Civil rights advocate and former Detroit deputy mayor Adam Shakoor passed away last Sunday at the age of 74. According to Detroit Free Press, Shakoor also served as Rosa Parks’ personal attorney from 1995 until her death in 2005. Civil rights groups also regard him as the first-ever Muslim judge in the United States.
“He was totally committed to helping people and was a great family man,” Eric Sabree, who is Wayne County Treasurer and longtime friend of Shakoor, said. “He was a person who really strived for excellence in himself and all those he associated with. I relied on his counsel and advice.”
Born Adam Caddell, Shakoor held bachelor’s, master’s and law degrees from Wayne State University. He changed his name after converting to Islam while at the institution.
Family members said the deceased judge was a social change advocate who particularly defended the rights of people during the Civil Rights Movement in the 1960s and 70s.
“He was committed to service, and giving back to the community that lifted him up and valued him and his contributions,” executive director of the Michigan Department of Civil Rights, John. E. Johnson, Jr., said.
The deceased legal practitioner also served as a Common Pleas Court for Wayne County after he was appointed by former governor William Milliken in 1981. He also held the position of the chief judge of Detroit’s 36th District Court for two terms.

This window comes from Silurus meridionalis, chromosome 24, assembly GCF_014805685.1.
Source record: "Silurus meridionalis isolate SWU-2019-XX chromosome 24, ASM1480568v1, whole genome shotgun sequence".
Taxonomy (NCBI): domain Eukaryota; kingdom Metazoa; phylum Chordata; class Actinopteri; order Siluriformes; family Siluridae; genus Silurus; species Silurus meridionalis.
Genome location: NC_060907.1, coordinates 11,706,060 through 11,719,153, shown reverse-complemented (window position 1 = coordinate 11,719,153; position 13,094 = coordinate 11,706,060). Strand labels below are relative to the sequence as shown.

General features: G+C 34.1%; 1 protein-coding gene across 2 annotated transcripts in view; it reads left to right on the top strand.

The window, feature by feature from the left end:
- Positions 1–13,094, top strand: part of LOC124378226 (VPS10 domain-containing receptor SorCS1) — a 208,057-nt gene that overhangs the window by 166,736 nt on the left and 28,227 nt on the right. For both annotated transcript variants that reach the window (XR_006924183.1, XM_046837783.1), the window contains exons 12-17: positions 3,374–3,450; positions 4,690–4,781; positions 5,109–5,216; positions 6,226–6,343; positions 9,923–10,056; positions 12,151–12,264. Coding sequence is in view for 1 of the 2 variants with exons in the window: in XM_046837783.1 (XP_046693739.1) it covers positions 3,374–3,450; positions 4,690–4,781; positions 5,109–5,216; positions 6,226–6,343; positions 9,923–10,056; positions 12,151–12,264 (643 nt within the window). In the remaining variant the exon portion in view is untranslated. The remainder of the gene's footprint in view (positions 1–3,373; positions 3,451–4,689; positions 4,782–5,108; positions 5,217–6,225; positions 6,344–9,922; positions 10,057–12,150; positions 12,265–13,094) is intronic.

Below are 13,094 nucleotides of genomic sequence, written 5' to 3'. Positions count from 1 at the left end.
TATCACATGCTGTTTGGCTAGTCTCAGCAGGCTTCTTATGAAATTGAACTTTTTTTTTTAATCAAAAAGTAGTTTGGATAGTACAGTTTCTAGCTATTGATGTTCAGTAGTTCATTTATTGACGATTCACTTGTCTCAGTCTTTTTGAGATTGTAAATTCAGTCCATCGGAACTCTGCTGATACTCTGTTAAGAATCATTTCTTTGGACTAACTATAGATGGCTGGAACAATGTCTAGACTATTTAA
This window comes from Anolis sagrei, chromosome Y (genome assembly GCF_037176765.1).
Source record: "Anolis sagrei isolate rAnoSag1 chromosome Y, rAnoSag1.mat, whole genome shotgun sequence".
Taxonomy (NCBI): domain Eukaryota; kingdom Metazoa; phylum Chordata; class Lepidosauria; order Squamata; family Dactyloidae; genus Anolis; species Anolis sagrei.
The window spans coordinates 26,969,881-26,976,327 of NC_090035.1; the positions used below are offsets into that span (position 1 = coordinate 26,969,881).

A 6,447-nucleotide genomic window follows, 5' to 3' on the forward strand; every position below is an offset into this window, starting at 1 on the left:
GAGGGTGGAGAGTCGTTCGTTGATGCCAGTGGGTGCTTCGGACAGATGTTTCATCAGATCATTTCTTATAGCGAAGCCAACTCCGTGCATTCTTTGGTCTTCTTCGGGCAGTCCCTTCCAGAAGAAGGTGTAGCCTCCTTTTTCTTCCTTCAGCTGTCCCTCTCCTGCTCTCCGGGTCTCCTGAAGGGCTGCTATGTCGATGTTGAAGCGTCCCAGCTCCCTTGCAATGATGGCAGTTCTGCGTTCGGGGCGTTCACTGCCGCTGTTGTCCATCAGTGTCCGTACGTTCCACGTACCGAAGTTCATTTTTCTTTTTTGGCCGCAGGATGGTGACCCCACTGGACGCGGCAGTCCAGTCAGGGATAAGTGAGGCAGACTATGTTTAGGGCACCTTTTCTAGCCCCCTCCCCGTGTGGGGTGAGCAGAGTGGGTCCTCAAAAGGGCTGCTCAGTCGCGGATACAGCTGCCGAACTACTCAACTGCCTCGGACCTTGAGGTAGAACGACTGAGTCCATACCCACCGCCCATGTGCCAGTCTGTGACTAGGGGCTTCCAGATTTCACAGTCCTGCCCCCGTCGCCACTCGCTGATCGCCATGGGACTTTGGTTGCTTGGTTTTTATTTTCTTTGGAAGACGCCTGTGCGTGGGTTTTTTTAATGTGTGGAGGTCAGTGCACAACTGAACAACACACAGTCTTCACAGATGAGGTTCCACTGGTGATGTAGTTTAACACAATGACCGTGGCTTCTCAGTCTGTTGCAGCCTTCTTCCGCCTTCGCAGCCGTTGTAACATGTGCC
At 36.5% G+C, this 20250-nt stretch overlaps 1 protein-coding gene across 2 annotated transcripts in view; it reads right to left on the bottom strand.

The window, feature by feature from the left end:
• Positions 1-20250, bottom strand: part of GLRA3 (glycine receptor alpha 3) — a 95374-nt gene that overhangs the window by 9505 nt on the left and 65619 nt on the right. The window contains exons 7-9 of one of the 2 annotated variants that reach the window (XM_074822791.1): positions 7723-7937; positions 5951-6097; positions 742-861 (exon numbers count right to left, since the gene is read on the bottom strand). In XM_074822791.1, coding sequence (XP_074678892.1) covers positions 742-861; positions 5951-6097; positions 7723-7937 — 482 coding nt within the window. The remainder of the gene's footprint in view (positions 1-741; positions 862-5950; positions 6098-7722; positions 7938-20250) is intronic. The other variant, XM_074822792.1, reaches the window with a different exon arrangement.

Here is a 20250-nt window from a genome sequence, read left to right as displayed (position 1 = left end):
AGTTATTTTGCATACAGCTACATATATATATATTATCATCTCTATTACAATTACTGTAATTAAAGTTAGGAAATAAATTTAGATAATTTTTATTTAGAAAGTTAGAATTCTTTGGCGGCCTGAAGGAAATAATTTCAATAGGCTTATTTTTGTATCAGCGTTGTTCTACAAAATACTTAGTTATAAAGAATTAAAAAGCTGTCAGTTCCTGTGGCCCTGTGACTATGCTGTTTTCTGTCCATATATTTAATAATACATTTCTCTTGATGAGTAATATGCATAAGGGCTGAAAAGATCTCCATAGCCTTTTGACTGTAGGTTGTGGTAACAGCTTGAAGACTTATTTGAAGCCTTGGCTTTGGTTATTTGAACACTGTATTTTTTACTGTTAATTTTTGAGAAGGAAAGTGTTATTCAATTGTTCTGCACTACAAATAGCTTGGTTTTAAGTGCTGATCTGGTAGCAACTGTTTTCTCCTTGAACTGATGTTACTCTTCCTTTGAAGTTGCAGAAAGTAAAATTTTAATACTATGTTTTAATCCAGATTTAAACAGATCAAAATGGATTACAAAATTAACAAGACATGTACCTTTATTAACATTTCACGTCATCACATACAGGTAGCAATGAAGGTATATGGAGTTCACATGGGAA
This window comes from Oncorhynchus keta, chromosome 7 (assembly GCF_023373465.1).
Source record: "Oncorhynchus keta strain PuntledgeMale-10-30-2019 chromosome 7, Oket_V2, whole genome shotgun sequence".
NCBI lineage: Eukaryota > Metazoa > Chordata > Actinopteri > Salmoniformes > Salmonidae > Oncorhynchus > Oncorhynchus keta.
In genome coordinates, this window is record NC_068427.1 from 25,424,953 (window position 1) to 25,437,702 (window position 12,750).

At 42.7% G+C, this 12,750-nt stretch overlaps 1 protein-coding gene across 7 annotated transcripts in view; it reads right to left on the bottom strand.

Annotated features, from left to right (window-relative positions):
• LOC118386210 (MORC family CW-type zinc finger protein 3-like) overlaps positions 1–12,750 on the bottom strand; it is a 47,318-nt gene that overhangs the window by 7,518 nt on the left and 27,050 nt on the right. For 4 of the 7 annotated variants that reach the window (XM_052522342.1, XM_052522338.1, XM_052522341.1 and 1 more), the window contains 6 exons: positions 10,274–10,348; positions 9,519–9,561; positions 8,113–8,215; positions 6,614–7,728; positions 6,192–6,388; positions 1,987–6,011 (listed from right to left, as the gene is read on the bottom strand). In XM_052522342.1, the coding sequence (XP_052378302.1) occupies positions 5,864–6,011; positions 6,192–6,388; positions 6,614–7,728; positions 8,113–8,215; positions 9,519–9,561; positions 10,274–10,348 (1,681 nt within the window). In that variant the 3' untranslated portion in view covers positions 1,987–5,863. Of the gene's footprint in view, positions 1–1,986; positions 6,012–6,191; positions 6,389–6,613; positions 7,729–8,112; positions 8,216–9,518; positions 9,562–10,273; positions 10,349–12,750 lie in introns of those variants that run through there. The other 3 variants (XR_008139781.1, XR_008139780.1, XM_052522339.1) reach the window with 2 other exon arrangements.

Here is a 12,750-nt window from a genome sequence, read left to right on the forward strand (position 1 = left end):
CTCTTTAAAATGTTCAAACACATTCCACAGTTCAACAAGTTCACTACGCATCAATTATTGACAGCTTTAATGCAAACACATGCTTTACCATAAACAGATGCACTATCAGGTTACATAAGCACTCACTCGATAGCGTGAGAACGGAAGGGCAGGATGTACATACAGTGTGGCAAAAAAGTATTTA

And following his retirement from the bench in 1989, Shakoor served as deputy mayor of Detroit until 1993. The Council on American-Islamic Relations (CAIR) cited landmark decisions Shakoor won on behalf of Muslims in Michigan.
“In 1979, Shakoor successfully represented Masjid Wali Muhammad in Detroit in court for its right to call the Muslim call to prayer (adhan) over outside loudspeakers in the first such ruling in the country. In the same year, Shakoor also led litigation against the Michigan Department of Corrections (MDOC) regarding religious accommodations for Muslim inmates which led to the hiring of the 1st Muslim chaplain in state corrections,” CAIR stated.
CAIR-MI Executive Director, Dawud Walid, regarded Shakoor as a “mentor and an inspiration to Michigan Muslims and the civil rights community.”
“Judge Shakoor was not only a leader in metro Detroit for African Americans and Muslims of varying ethnicities pertaining to civil rights but was also a shining example of moral excellence,” Walid added.
Shakoor is survived by his wife and six children.